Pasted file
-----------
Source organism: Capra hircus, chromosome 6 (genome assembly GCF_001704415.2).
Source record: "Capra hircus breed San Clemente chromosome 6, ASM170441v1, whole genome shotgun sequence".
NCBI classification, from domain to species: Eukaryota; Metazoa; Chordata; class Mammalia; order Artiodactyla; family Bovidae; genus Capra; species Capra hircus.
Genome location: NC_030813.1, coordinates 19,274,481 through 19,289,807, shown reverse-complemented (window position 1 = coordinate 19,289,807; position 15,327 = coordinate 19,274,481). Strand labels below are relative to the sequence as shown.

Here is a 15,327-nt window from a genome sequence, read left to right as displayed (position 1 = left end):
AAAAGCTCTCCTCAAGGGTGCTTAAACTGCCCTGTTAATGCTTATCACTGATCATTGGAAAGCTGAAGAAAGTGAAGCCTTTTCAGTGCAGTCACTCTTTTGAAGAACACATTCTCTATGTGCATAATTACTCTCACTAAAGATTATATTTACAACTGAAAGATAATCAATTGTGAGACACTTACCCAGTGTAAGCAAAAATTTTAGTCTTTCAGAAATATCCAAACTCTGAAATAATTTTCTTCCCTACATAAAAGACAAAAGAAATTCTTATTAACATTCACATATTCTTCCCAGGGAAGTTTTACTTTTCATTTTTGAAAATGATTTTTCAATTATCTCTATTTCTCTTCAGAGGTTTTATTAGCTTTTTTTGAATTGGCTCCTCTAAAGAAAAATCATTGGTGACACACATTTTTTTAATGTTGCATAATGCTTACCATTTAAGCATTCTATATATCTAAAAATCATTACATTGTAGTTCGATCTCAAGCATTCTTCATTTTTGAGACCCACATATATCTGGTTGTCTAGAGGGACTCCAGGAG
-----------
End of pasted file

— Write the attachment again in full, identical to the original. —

Source organism: Capra hircus, chromosome 6 (genome assembly GCF_001704415.2).
Source record: "Capra hircus breed San Clemente chromosome 6, ASM170441v1, whole genome shotgun sequence".
NCBI classification, from domain to species: Eukaryota; Metazoa; Chordata; class Mammalia; order Artiodactyla; family Bovidae; genus Capra; species Capra hircus.
Genome location: NC_030813.1, coordinates 19,274,481 through 19,289,807, shown reverse-complemented (window position 1 = coordinate 19,289,807; position 15,327 = coordinate 19,274,481). Strand labels below are relative to the sequence as shown.

Here is a 15,327-nt window from a genome sequence, read left to right as displayed (position 1 = left end):
AAAAGCTCTCCTCAAGGGTGCTTAAACTGCCCTGTTAATGCTTATCACTGATCATTGGAAAGCTGAAGAAAGTGAAGCCTTTTCAGTGCAGTCACTCTTTTGAAGAACACATTCTCTATGTGCATAATTACTCTCACTAAAGATTATATTTACAACTGAAAGATAATCAATTGTGAGACACTTACCCAGTGTAAGCAAAAATTTTAGTCTTTCAGAAATATCCAAACTCTGAAATAATTTTCTTCCCTACATAAAAGACAAAAGAAATTCTTATTAACATTCACATATTCTTCCCAGGGAAGTTTTACTTTTCATTTTTGAAAATGATTTTTCAATTATCTCTATTTCTCTTCAGAGGTTTTATTAGCTTTTTTTGAATTGGCTCCTCTAAAGAAAAATCATTGGTGACACACATTTTTTTAATGTTGCATAATGCTTACCATTTAAGCATTCTATATATCTAAAAATCATTACATTGTAGTTCGATCTCAAGCATTCTTCATTTTTGAGACCCACATATATCTGGTTGTCTAGAGGGACTCCAGGAG